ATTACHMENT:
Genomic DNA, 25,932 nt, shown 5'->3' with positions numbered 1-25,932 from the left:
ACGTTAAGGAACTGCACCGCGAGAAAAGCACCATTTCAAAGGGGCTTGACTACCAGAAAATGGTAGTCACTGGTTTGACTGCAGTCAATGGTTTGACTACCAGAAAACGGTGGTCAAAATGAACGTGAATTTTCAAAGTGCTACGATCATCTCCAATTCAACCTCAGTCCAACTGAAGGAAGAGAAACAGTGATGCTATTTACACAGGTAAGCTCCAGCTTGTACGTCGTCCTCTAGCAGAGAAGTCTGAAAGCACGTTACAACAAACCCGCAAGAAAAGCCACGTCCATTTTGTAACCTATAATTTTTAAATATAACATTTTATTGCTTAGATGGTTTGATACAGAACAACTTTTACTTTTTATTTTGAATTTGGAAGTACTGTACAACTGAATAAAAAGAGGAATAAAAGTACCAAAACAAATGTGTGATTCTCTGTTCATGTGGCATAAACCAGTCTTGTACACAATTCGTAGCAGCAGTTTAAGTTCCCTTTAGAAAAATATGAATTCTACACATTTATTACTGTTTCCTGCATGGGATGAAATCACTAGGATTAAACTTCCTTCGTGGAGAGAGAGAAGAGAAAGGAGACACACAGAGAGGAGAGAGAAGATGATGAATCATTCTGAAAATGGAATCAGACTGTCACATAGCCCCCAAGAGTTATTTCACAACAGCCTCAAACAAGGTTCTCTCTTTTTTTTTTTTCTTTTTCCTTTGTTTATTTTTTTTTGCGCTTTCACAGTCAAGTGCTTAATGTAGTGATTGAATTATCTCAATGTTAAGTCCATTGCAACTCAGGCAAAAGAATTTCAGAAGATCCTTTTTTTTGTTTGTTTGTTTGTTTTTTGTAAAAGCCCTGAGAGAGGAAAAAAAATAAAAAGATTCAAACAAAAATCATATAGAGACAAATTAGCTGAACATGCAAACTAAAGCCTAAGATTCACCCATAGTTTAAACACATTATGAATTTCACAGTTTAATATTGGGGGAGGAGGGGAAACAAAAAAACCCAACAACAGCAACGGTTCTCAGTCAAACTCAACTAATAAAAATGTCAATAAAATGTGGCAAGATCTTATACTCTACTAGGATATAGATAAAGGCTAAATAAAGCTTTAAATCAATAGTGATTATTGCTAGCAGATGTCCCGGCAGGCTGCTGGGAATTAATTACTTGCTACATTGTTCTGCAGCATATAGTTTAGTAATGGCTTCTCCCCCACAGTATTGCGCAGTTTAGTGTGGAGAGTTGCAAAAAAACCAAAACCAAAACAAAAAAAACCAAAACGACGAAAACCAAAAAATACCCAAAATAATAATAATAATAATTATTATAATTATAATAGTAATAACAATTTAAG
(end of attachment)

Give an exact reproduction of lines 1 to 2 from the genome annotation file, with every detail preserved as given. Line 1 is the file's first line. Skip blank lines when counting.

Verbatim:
Genomic DNA, 25,932 nt, shown 5'->3' with positions numbered 1-25,932 from the left:
ACGTTAAGGAACTGCACCGCGAGAAAAGCACCATTTCAAAGGGGCTTGACTACCAGAAAATGGTAGTCACTGGTTTGACTGCAGTCAATGGTTTGACTACCAGAAAACGGTGGTCAAAATGAACGTGAATTTTCAAAGTGCTACGATCATCTCCAATTCAACCTCAGTCCAACTGAAGGAAGAGAAACAGTGATGCTATTTACACAGGTAAGCTCCAGCTTGTACGTCGTCCTCTAGCAGAGAAGTCTGAAAGCACGTTACAACAAACCCGCAAGAAAAGCCACGTCCATTTTGTAACCTATAATTTTTAAATATAACATTTTATTGCTTAGATGGTTTGATACAGAACAACTTTTACTTTTTATTTTGAATTTGGAAGTACTGTACAACTGAATAAAAAGAGGAATAAAAGTACCAAAACAAATGTGTGATTCTCTGTTCATGTGGCATAAACCAGTCTTGTACACAATTCGTAGCAGCAGTTTAAGTTCCCTTTAGAAAAATATGAATTCTACACATTTATTACTGTTTCCTGCATGGGATGAAATCACTAGGATTAAACTTCCTTCGTGGAGAGAGAGAAGAGAAAGGAGACACACAGAGAGGAGAGAGAAGATGATGAATCATTCTGAAAATGGAATCAGACTGTCACATAGCCCCCAAGAGTTATTTCACAACAGCCTCAAACAAGGTTCTCTCTTTTTTTTTTTTCTTTTTCCTTTGTTTATTTTTTTTTGCGCTTTCACAGTCAAGTGCTTAATGTAGTGATTGAATTATCTCAATGTTAAGTCCATTGCAACTCAGGCAAAAGAATTTCAGAAGATCCTTTTTTTTGTTTGTTTGTTTGTTTTTTGTAAAAGCCCTGAGAGAGGAAAAAAAATAAAAAGATTCAAACAAAAATCATATAGAGACAAATTAGCTGAACATGCAAACTAAAGCCTAAGATTCACCCATAGTTTAAACACATTATGAATTTCACAGTTTAATATTGGGGGAGGAGGGGAAACAAAAAAACCCAACAACAGCAACGGTTCTCAGTCAAACTCAACTAATAAAAATGTCAATAAAATGTGGCAAGATCTTATACTCTACTAGGATATAGATAAAGGCTAAATAAAGCTTTAAATCAATAGTGATTATTGCTAGCAGATGTCCCGGCAGGCTGCTGGGAATTAATTACTTGCTACATTGTTCTGCAGCATATAGTTTAGTAATGGCTTCTCCCCCACAGTATTGCGCAGTTTAGTGTGGAGAGTTGCAAAAAAACCAAAACCAAAACAAAAAAAACCAAAACGACGAAAACCAAAAAATACCCAAAATAATAATAATAATAATTATTATAATTATAATAGTAATAACAATTTAAG